Only those employees who are "employed in Great Britain" can bring unfair dismissal claims. This was the Court of Appeal's conclusion in Lawson v Serco last year, debating the practical effect of the geographical jurisdiction provisions of the Employment Rights Act 1996.
However, the Court of Appeal recently revisited this issue in Crofts & Ors v Cathay Pacific Airways Ltd & Ors. Crofts was one of a number of pilots who brought unfair dismissal claims in the English Employment Tribunal. They all lived in Britain, but were employed by companies in Hong Kong. By the very nature of their jobs, they travelled all over the world, and spent most of their working time outside of Britain.
Six of the pilots had 'home bases' in London. By contract, this was the place where their tours of duty would normally start and finish, but this was otherwise substantially irrelevant to their ongoing employment. The other pilots had 'bases' in either Hong Kong or New York. As they were all employed by companies based in Hong Kong, their wages were paid into Hong Kong bank accounts, and all of their training, disciplinary and grievance procedures were expressed to take place there too.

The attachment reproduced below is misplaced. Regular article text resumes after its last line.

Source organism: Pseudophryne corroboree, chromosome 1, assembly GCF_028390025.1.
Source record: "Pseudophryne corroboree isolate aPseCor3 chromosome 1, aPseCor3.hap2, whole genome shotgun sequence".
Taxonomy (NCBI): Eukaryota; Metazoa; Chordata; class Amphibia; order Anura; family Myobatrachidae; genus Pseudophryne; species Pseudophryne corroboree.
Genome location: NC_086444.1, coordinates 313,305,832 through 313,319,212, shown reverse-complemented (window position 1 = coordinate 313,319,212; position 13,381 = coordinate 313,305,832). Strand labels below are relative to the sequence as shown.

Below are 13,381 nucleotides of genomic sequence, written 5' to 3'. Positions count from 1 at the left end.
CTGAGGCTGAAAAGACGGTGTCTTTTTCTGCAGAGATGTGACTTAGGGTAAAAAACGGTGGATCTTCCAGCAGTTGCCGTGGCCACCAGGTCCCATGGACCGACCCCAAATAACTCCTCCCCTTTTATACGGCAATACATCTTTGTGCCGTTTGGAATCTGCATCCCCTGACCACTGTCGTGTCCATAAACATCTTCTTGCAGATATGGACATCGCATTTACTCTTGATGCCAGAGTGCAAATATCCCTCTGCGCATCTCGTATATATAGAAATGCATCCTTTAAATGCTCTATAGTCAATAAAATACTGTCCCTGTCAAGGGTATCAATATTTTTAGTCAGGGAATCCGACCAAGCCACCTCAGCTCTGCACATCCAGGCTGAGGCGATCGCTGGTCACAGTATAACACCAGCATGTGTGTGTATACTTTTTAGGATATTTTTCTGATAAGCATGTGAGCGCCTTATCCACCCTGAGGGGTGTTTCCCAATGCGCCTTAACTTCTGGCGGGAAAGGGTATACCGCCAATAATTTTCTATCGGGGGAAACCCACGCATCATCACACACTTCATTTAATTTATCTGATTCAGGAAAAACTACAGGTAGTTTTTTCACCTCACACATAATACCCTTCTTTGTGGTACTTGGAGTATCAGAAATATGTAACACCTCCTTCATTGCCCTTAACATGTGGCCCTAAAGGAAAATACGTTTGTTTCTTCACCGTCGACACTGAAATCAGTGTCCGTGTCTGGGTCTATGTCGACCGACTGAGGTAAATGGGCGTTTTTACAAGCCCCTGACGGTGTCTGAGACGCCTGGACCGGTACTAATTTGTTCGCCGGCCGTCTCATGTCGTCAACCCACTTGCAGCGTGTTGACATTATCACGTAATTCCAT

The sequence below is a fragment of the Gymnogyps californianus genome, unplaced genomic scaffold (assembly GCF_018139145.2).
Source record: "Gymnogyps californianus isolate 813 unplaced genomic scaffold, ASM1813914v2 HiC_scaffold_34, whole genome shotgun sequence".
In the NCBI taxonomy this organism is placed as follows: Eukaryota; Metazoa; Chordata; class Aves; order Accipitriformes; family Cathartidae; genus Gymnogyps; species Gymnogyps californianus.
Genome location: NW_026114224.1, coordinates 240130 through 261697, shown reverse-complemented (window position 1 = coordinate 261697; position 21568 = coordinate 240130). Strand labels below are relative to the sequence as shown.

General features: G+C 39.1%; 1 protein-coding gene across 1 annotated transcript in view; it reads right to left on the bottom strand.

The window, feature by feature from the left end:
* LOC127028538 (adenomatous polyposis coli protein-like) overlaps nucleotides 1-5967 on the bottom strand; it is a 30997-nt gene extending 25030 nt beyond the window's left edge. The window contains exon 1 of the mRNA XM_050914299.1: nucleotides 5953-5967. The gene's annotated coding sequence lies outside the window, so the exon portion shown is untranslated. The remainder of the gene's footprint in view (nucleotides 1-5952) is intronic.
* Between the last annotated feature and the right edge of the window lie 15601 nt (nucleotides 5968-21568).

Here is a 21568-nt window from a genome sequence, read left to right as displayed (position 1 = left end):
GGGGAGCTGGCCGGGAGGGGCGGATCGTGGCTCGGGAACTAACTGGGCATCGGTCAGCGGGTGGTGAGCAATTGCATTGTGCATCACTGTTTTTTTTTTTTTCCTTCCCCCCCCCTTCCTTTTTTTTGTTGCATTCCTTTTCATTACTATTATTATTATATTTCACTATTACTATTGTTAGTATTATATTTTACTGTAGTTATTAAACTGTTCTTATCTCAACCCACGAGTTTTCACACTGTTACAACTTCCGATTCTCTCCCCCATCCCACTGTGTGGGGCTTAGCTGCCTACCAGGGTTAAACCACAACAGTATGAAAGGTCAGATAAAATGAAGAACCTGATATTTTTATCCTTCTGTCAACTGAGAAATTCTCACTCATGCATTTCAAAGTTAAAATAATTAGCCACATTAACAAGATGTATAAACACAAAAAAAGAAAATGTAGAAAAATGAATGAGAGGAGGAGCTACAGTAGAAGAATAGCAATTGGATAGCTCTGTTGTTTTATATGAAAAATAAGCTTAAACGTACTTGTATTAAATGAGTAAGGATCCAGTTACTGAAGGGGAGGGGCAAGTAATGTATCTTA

The key issue to be determined by the Court of Appeal was whether the tribunal had jurisdiction to deal with the unfair dismissal claims. Taking into account the relevant provisions of the Employment Rights Act (ERA) 1996 and the earlier guidance given in Serco, it concluded by a majority of two to one that the tribunal only had jurisdiction to hear the claims of the six pilots who had home bases in London. It went on to say that the place where the contract based the pilots threw some light on whether they were "employed in Great Britain", although it did not determine this in itself.
While this case concerned international airline pilots, it is still of relevance to other employers who have staff working overseas. Most of all, it serves as a reminder that determining the rights of such employees is not straightforward, as proven by the judges themselves, who did not arrive at the same conclusion.
Lord Phillips took the view that in light of Serco, none of the pilots should have been able to bring unfair dismissal claims in Great Britain. He believed that Hong Kong law should naturally be expected to apply to the employment of pilots of a Hong Kong airline, who were employed on Hong Kong contracts, and paid and managed in Hong Kong - a sentiment that is